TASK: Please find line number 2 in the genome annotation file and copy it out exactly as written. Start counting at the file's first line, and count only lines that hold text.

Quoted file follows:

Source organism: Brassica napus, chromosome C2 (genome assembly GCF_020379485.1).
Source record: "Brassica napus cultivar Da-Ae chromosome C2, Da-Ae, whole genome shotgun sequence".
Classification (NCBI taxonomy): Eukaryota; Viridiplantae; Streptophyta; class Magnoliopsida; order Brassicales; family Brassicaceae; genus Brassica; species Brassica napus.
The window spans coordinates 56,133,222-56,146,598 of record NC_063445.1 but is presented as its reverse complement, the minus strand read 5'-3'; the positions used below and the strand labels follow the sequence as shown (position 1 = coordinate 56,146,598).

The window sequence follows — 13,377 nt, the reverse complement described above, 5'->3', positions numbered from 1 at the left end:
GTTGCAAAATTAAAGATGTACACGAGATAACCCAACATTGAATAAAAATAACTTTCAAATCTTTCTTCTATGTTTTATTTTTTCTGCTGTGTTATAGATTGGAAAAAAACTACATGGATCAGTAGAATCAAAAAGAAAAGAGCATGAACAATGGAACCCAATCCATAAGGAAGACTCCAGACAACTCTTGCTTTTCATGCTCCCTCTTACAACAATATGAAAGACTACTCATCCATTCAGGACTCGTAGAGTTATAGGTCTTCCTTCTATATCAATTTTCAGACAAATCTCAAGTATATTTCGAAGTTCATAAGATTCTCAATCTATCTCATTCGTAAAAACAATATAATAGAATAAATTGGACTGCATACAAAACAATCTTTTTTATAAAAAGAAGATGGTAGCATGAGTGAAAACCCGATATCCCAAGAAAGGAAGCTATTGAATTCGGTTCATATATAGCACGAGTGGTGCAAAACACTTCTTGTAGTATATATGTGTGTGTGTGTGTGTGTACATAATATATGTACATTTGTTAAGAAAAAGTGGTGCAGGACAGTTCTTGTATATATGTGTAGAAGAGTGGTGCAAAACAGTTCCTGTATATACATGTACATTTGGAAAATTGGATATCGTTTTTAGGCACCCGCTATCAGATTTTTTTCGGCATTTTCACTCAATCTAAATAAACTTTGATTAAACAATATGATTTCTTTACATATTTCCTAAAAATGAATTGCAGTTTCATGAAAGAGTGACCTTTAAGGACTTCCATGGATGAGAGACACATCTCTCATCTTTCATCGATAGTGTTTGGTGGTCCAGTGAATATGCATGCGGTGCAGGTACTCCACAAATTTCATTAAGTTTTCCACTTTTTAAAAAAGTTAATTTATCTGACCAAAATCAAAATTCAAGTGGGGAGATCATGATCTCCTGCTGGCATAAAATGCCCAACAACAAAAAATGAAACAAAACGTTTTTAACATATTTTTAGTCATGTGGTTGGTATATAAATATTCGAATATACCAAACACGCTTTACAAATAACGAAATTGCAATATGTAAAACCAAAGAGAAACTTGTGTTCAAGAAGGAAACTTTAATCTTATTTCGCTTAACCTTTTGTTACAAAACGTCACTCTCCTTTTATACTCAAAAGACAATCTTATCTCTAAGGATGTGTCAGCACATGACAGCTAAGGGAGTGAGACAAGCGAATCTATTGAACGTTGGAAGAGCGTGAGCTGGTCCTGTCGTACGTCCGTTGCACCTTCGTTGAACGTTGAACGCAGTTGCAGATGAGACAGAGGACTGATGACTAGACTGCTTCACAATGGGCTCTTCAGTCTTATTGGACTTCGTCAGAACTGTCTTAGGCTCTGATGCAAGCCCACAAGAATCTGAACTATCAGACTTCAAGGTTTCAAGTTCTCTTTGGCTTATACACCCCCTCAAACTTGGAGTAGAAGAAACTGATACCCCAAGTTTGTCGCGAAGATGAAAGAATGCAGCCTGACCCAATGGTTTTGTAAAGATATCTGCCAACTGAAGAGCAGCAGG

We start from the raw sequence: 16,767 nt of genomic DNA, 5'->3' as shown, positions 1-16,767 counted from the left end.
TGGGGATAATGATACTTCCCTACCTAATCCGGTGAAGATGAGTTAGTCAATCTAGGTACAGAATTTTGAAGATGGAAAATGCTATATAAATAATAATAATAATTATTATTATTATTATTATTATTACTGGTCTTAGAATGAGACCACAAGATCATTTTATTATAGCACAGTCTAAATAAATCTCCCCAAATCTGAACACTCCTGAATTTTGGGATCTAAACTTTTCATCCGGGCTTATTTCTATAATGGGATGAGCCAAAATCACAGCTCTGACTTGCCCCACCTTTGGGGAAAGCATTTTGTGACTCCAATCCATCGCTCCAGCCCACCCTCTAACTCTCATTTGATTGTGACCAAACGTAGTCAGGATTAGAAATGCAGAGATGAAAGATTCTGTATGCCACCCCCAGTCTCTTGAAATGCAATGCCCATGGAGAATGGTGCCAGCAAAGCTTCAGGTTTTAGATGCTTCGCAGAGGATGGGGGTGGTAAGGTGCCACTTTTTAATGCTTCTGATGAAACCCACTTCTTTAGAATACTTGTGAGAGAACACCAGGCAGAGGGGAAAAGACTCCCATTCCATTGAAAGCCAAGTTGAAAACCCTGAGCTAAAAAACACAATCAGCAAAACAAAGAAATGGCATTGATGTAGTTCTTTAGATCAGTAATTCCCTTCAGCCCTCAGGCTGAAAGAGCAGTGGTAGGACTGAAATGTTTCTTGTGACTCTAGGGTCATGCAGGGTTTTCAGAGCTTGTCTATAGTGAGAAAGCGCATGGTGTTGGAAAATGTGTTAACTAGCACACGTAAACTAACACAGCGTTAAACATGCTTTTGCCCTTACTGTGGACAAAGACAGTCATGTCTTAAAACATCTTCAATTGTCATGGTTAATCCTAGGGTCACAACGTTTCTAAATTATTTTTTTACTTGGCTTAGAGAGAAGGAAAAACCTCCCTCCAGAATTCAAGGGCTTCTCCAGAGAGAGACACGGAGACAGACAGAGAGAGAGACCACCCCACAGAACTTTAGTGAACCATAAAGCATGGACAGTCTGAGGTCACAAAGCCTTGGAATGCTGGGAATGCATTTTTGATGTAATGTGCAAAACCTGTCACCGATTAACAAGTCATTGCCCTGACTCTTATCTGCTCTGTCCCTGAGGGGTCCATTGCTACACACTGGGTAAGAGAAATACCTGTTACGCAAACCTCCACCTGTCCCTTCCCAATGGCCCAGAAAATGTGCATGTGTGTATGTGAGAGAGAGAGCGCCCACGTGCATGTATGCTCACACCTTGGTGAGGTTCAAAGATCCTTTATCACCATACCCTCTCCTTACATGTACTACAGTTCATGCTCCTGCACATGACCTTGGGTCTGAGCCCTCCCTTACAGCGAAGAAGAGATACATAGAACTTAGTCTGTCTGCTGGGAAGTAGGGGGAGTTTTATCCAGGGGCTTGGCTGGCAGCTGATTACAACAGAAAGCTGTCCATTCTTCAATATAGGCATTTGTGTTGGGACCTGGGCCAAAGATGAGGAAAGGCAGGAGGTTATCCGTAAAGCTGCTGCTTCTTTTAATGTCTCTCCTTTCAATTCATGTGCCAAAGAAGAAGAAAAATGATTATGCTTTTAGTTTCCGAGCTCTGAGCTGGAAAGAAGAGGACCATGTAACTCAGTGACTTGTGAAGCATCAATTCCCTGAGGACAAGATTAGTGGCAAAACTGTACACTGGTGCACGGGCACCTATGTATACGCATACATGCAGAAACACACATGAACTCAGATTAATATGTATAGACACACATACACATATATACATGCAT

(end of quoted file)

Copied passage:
Source record: "Brassica napus cultivar Da-Ae chromosome C2, Da-Ae, whole genome shotgun sequence".